For bird lovers, the Outer Banks is hard to beat. This delicate chain of barrier islands is not only home to dozens of different native shorebirds, but also thousands of migrating birds who make a rest stop on the Outer Banks every year. Add to this the fact that the islands have hundreds of miles of deserted beaches, maritime forest, and marshlands for species to quietly flourish, and it's clear that the Outer Banks is literally for the birds.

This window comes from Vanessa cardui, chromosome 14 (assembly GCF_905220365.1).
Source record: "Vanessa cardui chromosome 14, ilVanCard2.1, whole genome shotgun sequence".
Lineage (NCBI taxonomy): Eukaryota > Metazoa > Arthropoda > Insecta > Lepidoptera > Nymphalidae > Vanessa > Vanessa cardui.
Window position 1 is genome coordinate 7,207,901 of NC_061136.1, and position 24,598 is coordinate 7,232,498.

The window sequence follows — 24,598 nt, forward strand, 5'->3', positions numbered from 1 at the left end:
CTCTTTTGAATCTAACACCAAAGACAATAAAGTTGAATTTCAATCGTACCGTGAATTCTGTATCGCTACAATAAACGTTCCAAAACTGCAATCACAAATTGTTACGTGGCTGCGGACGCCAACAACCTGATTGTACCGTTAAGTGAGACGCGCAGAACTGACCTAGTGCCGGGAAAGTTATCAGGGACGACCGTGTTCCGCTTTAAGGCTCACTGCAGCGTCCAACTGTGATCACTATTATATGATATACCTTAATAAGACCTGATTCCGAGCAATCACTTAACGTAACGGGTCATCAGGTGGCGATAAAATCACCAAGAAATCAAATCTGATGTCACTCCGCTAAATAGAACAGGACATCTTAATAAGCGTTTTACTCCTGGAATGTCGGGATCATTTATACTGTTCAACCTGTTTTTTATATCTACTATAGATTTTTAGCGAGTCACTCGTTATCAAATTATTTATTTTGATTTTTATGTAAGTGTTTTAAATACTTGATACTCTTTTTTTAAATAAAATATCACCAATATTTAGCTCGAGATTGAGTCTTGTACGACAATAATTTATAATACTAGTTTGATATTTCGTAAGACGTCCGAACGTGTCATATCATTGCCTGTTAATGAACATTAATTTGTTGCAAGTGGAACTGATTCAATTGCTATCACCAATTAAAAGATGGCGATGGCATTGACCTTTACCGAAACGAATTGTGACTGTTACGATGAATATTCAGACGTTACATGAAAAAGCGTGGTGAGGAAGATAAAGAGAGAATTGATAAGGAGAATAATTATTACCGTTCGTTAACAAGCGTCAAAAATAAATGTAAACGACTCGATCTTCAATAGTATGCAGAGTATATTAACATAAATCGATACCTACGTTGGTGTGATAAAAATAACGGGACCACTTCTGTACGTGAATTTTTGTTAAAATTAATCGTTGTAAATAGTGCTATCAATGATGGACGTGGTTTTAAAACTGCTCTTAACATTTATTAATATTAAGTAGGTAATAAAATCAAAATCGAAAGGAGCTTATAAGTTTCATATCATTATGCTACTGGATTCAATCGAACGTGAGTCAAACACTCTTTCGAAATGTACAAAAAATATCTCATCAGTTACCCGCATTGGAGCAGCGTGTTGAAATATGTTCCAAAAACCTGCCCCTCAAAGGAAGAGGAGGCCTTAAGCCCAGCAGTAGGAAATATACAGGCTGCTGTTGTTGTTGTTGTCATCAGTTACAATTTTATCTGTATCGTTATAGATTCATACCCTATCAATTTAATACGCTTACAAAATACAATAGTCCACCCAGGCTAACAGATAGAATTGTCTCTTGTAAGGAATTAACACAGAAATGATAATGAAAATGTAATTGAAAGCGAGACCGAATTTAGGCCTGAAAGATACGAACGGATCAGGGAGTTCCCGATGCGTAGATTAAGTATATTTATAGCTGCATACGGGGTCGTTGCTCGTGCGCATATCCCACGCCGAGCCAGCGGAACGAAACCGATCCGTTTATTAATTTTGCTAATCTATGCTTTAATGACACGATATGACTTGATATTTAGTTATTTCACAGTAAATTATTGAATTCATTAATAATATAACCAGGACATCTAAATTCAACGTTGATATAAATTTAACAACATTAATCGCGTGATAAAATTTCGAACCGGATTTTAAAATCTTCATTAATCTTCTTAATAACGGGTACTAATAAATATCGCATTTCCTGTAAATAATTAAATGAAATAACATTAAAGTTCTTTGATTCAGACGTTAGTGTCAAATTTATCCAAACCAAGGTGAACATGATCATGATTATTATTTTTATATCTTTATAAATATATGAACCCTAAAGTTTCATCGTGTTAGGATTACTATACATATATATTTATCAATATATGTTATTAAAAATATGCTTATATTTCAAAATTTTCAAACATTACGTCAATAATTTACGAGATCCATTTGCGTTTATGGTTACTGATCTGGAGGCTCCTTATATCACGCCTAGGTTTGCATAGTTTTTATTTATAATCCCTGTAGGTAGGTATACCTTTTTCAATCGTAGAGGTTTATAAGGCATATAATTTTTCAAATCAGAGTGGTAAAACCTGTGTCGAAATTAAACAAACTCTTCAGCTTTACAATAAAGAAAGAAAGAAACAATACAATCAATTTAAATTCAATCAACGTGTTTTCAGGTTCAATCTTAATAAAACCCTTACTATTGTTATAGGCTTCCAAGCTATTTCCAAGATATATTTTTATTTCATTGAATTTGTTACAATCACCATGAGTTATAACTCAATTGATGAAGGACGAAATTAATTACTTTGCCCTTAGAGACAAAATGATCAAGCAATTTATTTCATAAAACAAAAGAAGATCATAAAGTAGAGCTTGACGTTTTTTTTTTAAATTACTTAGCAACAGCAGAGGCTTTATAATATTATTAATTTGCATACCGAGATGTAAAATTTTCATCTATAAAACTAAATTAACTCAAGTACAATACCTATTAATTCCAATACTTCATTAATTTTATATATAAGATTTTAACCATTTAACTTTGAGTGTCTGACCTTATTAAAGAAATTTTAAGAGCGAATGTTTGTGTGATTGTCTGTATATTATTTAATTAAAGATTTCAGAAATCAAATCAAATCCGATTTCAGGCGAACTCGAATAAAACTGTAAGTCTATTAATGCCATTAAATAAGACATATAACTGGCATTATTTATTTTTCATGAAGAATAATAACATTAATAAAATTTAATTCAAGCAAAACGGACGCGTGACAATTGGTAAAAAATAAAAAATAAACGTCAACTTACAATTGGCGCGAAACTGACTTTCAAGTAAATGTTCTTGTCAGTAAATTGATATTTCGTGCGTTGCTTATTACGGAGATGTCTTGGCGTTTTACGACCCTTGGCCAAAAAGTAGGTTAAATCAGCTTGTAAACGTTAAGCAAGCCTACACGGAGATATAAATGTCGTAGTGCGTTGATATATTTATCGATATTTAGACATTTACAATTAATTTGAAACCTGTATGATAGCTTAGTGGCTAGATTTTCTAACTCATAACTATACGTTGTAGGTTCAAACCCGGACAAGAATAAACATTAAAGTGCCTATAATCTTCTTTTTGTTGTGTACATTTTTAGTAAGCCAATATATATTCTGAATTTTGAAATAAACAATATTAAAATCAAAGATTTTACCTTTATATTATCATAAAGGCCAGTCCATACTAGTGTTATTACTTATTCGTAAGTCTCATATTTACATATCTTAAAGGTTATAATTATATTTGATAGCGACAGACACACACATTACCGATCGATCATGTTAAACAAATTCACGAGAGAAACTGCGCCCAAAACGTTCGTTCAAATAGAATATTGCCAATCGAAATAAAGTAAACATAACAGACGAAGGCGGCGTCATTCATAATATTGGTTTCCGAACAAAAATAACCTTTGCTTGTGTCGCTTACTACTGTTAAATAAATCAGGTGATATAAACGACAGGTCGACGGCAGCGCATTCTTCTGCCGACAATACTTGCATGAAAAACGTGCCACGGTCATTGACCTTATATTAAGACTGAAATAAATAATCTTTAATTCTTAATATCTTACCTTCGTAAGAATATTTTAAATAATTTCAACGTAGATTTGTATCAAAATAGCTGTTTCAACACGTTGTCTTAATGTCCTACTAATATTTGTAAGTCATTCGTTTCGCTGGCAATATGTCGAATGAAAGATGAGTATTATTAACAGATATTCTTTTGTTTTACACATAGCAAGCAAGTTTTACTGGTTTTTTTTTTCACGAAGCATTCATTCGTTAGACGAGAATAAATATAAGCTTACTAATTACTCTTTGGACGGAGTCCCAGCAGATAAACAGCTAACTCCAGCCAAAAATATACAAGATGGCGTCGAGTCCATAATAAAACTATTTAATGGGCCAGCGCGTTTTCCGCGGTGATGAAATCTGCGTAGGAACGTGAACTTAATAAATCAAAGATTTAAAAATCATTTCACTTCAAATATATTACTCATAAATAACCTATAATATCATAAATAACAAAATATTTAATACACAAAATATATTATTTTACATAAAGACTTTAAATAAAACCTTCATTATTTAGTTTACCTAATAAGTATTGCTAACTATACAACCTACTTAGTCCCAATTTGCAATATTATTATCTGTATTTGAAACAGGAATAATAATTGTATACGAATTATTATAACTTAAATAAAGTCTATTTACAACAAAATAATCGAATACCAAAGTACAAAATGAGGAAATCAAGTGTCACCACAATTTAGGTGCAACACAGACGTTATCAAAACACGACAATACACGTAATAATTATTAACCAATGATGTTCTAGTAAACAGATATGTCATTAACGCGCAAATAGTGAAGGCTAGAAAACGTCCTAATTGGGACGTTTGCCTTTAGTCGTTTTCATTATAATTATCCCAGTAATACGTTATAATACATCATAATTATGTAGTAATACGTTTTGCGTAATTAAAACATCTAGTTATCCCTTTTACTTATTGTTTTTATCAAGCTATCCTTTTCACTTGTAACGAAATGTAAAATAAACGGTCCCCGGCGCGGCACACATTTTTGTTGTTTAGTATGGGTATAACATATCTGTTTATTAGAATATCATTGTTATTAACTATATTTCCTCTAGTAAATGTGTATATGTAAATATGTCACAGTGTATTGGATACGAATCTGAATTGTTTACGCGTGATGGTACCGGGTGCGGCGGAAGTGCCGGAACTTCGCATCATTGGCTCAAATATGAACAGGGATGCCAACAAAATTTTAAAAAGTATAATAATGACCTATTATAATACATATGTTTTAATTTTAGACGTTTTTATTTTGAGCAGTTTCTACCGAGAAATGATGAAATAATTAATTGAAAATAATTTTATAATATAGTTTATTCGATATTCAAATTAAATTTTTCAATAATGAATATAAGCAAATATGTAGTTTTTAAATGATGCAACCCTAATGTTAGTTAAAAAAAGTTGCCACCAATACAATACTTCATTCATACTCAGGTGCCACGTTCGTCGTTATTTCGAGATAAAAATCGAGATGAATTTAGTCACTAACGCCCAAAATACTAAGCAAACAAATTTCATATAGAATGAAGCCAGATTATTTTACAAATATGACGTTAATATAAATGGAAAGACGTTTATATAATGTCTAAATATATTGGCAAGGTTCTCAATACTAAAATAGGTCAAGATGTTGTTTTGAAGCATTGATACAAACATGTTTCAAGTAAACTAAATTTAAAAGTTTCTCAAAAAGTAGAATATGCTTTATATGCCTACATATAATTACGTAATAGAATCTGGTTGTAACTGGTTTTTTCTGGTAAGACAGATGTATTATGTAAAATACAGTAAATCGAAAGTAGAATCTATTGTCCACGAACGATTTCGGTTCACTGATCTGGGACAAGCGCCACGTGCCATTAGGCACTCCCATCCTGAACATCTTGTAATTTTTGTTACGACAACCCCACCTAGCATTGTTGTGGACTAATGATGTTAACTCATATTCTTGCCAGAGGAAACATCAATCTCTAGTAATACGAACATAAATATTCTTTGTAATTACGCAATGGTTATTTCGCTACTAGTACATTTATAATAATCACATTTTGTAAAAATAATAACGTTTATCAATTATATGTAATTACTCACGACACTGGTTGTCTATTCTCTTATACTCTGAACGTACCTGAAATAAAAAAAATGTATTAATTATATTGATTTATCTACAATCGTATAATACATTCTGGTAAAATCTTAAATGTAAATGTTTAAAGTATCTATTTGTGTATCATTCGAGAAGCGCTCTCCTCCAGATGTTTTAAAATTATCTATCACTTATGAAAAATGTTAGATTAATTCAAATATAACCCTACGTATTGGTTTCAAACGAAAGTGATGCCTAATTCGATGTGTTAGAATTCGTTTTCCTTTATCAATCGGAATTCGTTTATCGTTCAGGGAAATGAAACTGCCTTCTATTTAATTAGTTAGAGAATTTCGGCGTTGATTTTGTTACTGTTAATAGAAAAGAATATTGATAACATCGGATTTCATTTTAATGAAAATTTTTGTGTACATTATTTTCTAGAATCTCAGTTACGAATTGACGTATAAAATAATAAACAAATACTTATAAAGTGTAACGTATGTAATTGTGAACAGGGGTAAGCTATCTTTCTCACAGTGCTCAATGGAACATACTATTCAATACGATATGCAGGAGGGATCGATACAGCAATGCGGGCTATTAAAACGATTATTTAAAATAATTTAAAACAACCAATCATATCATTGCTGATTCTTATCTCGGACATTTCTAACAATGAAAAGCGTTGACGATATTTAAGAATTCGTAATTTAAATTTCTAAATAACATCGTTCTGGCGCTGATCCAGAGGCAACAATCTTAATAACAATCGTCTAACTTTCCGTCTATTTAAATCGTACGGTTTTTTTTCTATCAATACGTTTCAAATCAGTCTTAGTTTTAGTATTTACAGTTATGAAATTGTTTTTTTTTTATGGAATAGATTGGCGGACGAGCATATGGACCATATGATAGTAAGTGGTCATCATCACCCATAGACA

An authentic Outer Banks treasure, this shell shop is one of the oldest family-owned stores in Nags Head, and it is without a doubt one of the most interesting. Opened in 1954 by Woodrow Stetson, a Coast Guardsman, and his wife Lucretia, the building burned down in 1965 and was rebuilt at the same location where it is today --- and is still operated by the same family. Visiting Shipwreck, located off the Nags Head-Manteo causeway, is like going to an art museum because the shells are like works of art. Imported from exotic locales all over the world including the Philippines, Tahiti, Australia, Indonesia and Thailand, all the shells are real.Check out the stunning (and valuable) Chamber Nautilus and the half Nautilus. Only Mother Ocean could create such a beauty. The store is worth a stop just to see the variety of spectacular shells that wash up on the world’s beaches (some of them, like Conch shells and Sand Dollars, can be found off the Outer Banks). The shells are displayed neatly on shelves, so you can pick them up and look closely before making a choice of what to buy. There is also a good selection of coral, which has become exceedingly rare and won’t be available for long. (Sea horses no longer are, the owner said.) The three large rooms are stuffed with fascinating sea-related items, including driftwood art; seashell mirrors, lamps, wind chimes and curtains; shark’s teeth and fish décor. In the back room, there’s an old bathtub filled with small shells for sale by the cupful. There is also a selection of fossils and rocks for sale, right near the massive whale jawbone hanging from the ceiling.